Finally, the code calculates the average R-squared value across all the folds of cross-validation. This average R-squared value gives you an estimate of how well the quadratic regression model is performing on average across different subsets of the data.

So, in summary, the “model” in the code is a quadratic regression model that is trained and evaluated using K-fold cross-validation to assess its performance in predicting log-transformed % DIABETIC values based on the predictor variables % INACTIVE and % OBESE.


I obtained an average R-squared value of 0.36 from the 5-fold cross-validation.

While an R-squared value of 0.36 suggests that the model is capturing a significant portion of the variance, it also indicates that there is a substantial amount of unexplained variance in the data. This implies that factors other than % INACTIVE and % OBESE may contribute to the variation in % DIABETIC.

Based on this result, I will consider further model refinement or explore other predictors to improve the model’s explanatory power. Additionally, assess the residuals and other model diagnostics to ensure that the model assumptions are met and to identify potential areas for improvement.

With reference to my previous findings the substantial rise in the R-squared value, transitioning from 0.35 (in the case of the simple linear model) to 0.43 (with the quadratic model on log-transformed data), indicates a noteworthy improvement in how well the quadratic model fits the data in comparison to the straightforward linear model.

I plotted scatterplots to visually explore and understand the relationship between the original predictor variables (% INACTIVE and % OBESE) and the log-transformed target variable (% DIABETIC) in the dataset. 


The scatter points represent individual data points, with one axis showing the values of the predictor variable (% INACTIVE or % OBESE) and the other axis showing the log-transformed values of the target variable (% DIABETIC). Each point corresponds to a data observation.

The red and green lines overlaid on the scatter plots represent the predictions made by a quadratic regression model. These lines indicate how well the model fits the data. If the model fits well, the red and green lines should follow the data points’ general trend.

By having two separate graphs (one for each predictor variable), you can compare the relationships between the predictors and the log-transformed target variable. We can visually assess which predictor appears to have a stronger relationship with the target variable.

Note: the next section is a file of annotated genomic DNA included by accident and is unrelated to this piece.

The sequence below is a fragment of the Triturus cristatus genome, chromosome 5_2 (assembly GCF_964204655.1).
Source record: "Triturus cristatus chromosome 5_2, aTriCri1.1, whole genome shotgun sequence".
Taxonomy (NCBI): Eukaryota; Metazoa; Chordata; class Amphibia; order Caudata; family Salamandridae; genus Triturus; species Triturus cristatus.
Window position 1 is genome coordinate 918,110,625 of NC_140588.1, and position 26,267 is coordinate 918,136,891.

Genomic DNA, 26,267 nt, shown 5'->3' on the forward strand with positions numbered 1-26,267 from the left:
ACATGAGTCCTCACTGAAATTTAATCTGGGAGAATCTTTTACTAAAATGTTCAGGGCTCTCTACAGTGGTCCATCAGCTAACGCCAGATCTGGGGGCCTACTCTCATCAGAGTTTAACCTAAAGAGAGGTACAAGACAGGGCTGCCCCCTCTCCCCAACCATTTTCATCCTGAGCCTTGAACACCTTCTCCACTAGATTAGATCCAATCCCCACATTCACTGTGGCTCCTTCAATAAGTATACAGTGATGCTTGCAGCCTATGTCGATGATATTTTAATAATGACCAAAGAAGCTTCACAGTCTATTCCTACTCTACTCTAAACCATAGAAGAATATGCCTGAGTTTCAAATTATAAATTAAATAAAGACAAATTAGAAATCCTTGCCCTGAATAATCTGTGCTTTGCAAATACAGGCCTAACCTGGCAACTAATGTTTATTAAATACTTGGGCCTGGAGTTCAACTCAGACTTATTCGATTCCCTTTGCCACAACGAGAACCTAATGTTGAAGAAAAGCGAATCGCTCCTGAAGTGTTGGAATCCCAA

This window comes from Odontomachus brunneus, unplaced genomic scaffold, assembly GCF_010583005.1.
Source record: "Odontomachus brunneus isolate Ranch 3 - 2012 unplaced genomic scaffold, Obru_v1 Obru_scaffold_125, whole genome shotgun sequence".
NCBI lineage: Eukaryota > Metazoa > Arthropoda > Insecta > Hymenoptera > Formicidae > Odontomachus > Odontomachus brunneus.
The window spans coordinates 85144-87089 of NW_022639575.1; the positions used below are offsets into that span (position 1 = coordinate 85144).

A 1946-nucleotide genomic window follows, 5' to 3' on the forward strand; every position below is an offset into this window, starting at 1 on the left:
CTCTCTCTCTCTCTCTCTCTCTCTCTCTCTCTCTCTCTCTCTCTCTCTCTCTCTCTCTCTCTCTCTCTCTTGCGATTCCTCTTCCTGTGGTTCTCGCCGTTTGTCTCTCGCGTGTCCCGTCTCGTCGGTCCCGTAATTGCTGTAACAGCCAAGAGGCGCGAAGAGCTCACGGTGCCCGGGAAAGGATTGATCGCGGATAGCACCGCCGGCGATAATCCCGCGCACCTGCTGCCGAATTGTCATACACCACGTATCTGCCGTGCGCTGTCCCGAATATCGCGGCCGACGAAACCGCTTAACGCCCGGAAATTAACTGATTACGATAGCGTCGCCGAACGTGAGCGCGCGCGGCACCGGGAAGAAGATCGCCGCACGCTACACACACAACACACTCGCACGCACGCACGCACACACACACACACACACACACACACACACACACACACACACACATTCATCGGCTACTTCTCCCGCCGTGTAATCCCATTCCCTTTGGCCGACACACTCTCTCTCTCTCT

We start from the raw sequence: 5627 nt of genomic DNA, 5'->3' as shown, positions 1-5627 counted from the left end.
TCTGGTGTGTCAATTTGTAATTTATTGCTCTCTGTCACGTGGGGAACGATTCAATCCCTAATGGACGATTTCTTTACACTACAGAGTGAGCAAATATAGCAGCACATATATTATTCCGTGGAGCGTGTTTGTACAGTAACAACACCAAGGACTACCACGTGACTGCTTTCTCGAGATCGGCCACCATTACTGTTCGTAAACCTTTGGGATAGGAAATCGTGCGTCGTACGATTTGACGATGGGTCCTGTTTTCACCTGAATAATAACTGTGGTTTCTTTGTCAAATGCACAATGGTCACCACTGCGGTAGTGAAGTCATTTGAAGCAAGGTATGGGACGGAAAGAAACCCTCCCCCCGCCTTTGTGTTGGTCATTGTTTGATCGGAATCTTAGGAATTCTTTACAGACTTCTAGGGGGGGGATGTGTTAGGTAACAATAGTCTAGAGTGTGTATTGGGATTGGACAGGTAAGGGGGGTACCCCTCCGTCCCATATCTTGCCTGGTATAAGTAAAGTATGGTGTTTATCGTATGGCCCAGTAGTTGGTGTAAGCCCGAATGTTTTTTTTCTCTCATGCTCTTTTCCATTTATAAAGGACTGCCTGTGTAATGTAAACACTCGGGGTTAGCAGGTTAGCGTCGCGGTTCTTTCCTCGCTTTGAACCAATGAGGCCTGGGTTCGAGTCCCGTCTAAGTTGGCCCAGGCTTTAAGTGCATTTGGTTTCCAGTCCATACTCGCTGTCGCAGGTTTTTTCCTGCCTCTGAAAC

While the R-squared value has improved, it’s essential to evaluate the model further. I will consider using techniques such as cross-validation to assess the model’s performance on unseen data. I will also try to compare different polynomial degrees (e.g., cubic or higher) to see if a higher-degree polynomial provides a better fit.

Today in class :

 t-test – statistical analysis technique that compares the means of two groups to ascertain whether discrepancies between them are more likely to be the result of chance than randomness. It’s a tool that aids in determining whether a difference between two sets of data is meaningful and statistically significant. 

Analyzed data that lists pairs (post-molt, pre-molt) where “post-molt” is the size of a crab’s shell after molting, and “pre-molt” is the size of a crab’s shell before molting. 

Sine there are situations where the assumptions of a t-test may not hold, particularly when dealing with highly non-normally distributed data or data with other violations of t-test assumptions (such as equal variance). To address these issues and obtain a more robust estimate of the p-value, we can sometimes turn to Monte Carlo procedures.  Monte Carlo procedures offer a powerful alternative for estimating p-values. 

Following up on my previous post

Since the results for the log transformation of the dependent variable (%DIABETIC) did not result in any significant rise in  R Squared value. 

I tried to apply a quadratic (or polynomial) regression model to log-transformed data.

  •  I defined the feature matrix X, including the predictor variables % INACTIVE, % OBESE. The log-transformed target variable is stored in y.
  • Created a ‘PolynomialFeatures’ object with a degree of 2, which indicates that we want to generate quadratic (second-degree) polynomial features.